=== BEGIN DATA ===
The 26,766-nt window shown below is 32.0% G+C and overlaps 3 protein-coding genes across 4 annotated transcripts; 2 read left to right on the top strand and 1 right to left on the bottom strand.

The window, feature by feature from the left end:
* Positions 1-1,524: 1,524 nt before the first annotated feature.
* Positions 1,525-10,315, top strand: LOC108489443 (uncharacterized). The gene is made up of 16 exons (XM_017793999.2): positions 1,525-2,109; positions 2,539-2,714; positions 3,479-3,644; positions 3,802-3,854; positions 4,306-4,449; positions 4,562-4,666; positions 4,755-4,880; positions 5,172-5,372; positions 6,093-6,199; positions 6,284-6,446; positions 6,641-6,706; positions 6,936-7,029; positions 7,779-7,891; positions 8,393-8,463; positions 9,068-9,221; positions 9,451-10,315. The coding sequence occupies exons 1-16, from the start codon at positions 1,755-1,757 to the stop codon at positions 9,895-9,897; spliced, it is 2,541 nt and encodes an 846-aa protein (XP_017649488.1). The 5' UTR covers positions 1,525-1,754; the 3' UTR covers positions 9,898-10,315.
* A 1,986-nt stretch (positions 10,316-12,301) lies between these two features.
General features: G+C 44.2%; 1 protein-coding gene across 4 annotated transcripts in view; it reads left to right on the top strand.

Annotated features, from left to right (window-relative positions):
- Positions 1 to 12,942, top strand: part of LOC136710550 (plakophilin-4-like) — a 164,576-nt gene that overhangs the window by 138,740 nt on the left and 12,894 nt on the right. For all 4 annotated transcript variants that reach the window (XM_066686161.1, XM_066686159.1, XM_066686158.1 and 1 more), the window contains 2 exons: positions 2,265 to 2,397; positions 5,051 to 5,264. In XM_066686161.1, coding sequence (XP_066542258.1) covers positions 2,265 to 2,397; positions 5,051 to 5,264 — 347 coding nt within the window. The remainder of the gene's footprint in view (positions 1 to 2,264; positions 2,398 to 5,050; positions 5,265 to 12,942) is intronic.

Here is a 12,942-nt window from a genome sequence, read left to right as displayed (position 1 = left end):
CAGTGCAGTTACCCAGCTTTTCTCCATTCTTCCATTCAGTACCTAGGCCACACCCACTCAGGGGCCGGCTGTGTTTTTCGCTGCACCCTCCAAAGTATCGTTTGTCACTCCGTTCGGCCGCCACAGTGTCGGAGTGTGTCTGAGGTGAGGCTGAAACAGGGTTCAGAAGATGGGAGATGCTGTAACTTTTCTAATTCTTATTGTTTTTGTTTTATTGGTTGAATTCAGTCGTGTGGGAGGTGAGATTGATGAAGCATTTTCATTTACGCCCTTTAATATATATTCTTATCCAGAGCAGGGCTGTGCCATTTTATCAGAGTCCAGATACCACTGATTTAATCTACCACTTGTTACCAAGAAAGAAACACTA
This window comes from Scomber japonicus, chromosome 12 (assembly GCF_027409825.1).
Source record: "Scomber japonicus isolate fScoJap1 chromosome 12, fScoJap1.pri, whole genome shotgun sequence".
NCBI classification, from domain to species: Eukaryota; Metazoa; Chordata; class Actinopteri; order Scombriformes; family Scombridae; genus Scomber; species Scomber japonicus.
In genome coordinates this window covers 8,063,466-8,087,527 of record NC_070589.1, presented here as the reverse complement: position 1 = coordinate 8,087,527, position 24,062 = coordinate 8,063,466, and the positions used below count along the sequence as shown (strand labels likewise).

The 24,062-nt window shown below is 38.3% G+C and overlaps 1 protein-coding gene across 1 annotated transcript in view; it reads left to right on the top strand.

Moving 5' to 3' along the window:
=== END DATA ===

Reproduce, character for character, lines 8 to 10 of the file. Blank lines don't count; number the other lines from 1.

- Positions 1 to 12,942, top strand: part of LOC136710550 (plakophilin-4-like) — a 164,576-nt gene that overhangs the window by 138,740 nt on the left and 12,894 nt on the right. For all 4 annotated transcript variants that reach the window (XM_066686161.1, XM_066686159.1, XM_066686158.1 and 1 more), the window contains 2 exons: positions 2,265 to 2,397; positions 5,051 to 5,264. In XM_066686161.1, coding sequence (XP_066542258.1) covers positions 2,265 to 2,397; positions 5,051 to 5,264 — 347 coding nt within the window. The remainder of the gene's footprint in view (positions 1 to 2,264; positions 2,398 to 5,050; positions 5,265 to 12,942) is intronic.

Here is a 12,942-nt window from a genome sequence, read left to right as displayed (position 1 = left end):
CAGTGCAGTTACCCAGCTTTTCTCCATTCTTCCATTCAGTACCTAGGCCACACCCACTCAGGGGCCGGCTGTGTTTTTCGCTGCACCCTCCAAAGTATCGTTTGTCACTCCGTTCGGCCGCCACAGTGTCGGAGTGTGTCTGAGGTGAGGCTGAAACAGGGTTCAGAAGATGGGAGATGCTGTAACTTTTCTAATTCTTATTGTTTTTGTTTTATTGGTTGAATTCAGTCGTGTGGGAGGTGAGATTGATGAAGCATTTTCATTTACGCCCTTTAATATATATTCTTATCCAGAGCAGGGCTGTGCCATTTTATCAGAGTCCAGATACCACTGATTTAATCTACCACTTGTTACCAAGAAAGAAACACTA